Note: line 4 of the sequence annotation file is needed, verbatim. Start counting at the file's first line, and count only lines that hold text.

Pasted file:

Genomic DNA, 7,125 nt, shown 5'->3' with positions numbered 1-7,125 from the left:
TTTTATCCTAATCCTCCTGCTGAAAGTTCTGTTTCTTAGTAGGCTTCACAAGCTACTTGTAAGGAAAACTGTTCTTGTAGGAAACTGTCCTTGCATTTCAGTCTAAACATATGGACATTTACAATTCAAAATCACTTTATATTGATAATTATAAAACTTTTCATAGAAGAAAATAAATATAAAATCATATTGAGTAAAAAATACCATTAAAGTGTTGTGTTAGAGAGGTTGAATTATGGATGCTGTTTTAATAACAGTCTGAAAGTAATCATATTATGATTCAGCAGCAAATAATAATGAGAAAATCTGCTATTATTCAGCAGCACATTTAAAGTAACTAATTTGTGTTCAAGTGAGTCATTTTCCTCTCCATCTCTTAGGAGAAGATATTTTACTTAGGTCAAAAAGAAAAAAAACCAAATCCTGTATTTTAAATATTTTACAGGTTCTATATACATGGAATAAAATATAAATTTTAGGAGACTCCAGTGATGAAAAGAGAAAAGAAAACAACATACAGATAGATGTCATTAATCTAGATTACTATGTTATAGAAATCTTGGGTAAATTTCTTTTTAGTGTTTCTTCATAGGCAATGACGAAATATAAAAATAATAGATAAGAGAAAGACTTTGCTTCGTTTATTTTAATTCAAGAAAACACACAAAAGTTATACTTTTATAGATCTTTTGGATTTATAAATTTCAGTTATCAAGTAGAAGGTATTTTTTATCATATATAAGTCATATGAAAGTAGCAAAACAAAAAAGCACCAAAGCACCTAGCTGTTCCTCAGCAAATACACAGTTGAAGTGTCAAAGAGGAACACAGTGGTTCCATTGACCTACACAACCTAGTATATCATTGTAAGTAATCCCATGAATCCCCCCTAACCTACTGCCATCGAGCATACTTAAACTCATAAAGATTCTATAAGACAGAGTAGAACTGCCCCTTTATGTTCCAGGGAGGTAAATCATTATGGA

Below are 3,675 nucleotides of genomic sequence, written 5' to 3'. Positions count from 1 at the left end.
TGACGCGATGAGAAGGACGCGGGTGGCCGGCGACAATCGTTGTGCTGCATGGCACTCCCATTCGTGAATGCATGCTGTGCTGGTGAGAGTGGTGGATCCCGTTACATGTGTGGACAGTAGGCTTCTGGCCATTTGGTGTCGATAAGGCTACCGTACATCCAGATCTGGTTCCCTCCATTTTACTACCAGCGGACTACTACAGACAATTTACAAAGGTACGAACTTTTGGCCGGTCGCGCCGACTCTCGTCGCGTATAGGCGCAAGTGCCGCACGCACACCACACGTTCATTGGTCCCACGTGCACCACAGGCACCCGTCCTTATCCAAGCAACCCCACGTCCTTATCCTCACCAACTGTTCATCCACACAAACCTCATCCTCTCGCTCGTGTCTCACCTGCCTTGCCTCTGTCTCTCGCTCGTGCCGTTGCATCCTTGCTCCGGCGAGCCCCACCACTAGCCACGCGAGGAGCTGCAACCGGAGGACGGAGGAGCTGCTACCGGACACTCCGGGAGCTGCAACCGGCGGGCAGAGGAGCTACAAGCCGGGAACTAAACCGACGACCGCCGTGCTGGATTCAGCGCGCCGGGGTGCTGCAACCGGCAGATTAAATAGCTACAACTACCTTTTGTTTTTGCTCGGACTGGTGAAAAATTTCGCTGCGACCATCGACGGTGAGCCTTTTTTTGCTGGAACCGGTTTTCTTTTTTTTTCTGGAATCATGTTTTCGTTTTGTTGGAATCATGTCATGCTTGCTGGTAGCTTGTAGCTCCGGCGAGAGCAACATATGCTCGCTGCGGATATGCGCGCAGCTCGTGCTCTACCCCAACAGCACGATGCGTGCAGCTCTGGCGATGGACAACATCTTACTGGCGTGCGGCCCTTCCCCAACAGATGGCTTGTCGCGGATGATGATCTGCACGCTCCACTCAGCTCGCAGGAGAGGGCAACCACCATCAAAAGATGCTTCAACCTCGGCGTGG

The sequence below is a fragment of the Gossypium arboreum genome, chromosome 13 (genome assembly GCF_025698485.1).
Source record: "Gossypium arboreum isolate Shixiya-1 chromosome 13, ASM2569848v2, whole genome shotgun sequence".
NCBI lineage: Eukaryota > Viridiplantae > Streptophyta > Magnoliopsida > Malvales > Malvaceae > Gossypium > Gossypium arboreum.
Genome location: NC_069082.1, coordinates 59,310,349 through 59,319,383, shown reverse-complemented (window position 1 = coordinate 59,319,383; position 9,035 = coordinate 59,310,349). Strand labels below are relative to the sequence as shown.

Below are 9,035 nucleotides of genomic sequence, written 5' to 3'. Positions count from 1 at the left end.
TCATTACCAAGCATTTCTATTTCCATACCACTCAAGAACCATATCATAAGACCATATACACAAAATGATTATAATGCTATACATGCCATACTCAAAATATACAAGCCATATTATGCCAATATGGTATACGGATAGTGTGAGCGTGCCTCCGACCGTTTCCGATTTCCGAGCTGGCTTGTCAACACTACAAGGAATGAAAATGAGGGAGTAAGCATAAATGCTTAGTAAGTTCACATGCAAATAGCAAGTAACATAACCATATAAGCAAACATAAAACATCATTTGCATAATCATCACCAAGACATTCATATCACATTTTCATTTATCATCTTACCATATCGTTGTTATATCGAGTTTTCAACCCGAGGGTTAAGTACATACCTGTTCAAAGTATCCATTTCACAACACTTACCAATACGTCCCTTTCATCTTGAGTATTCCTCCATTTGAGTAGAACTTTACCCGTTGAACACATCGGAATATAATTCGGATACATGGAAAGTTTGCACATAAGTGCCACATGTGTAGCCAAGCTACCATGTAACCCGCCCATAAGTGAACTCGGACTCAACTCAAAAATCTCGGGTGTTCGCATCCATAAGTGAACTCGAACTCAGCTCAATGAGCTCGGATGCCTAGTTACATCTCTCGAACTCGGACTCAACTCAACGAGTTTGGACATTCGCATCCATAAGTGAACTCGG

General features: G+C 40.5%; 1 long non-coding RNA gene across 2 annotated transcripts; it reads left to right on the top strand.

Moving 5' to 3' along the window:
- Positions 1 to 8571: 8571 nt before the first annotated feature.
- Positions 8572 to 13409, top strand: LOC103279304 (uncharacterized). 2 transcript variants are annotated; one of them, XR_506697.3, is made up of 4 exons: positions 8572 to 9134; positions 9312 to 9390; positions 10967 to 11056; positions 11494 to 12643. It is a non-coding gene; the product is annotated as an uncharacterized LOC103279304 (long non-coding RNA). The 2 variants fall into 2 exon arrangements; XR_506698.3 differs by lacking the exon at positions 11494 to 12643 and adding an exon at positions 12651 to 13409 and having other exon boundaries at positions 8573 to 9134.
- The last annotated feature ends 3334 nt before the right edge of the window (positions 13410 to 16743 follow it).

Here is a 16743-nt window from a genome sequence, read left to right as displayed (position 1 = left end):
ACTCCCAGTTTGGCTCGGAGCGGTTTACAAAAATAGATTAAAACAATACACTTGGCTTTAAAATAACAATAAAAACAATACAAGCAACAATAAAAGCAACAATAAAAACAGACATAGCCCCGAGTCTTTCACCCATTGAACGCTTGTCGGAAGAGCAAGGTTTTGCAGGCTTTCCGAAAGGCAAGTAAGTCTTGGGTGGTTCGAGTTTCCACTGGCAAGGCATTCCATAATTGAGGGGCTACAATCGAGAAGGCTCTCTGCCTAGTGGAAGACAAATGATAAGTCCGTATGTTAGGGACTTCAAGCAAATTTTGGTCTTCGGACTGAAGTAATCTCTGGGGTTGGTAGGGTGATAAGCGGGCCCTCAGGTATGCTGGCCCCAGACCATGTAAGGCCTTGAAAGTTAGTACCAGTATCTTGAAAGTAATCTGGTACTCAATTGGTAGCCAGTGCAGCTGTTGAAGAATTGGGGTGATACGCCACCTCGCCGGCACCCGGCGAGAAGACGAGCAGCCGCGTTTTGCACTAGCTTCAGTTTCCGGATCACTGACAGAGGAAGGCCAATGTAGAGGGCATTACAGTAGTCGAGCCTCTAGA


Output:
TGACGCGATGAGAAGGACGCGGGTGGCCGGCGACAATCGTTGTGCTGCATGGCACTCCCATTCGTGAATGCATGCTGTGCTGGTGAGAGTGGTGGATCCCGTTACATGTGTGGACAGTAGGCTTCTGGCCATTTGGTGTCGATAAGGCTACCGTACATCCAGATCTGGTTCCCTCCATTTTACTACCAGCGGACTACTACAGACAATTTACAAAGGTACGAACTTTTGGCCGGTCGCGCCGACTCTCGTCGCGTATAGGCGCAAGTGCCGCACGCACACCACACGTTCATTGGTCCCACGTGCACCACAGGCACCCGTCCTTATCCAAGCAACCCCACGTCCTTATCCTCACCAACTGTTCATCCACACAAACCTCATCCTCTCGCTCGTGTCTCACCTGCCTTGCCTCTGTCTCTCGCTCGTGCCGTTGCATCCTTGCTCCGGCGAGCCCCACCACTAGCCACGCGAGGAGCTGCAACCGGAGGACGGAGGAGCTGCTACCGGACACTCCGGGAGCTGCAACCGGCGGGCAGAGGAGCTACAAGCCGGGAACTAAACCGACGACCGCCGTGCTGGATTCAGCGCGCCGGGGTGCTGCAACCGGCAGATTAAATAGCTACAACTACCTTTTGTTTTTGCTCGGACTGGTGAAAAATTTCGCTGCGACCATCGACGGTGAGCCTTTTTTTGCTGGAACCGGTTTTCTTTTTTTTTCTGGAATCATGTTTTCGTTTTGTTGGAATCATGTCATGCTTGCTGGTAGCTTGTAGCTCCGGCGAGAGCAACATATGCTCGCTGCGGATATGCGCGCAGCTCGTGCTCTACCCCAACAGCACGATGCGTGCAGCTCTGGCGATGGACAACATCTTACTGGCGTGCGGCCCTTCCCCAACAGATGGCTTGTCGCGGATGATGATCTGCACGCTCCACTCAGCTCGCAGGAGAGGGCAACCACCATCAAAAGATGCTTCAACCTCGGCGTGG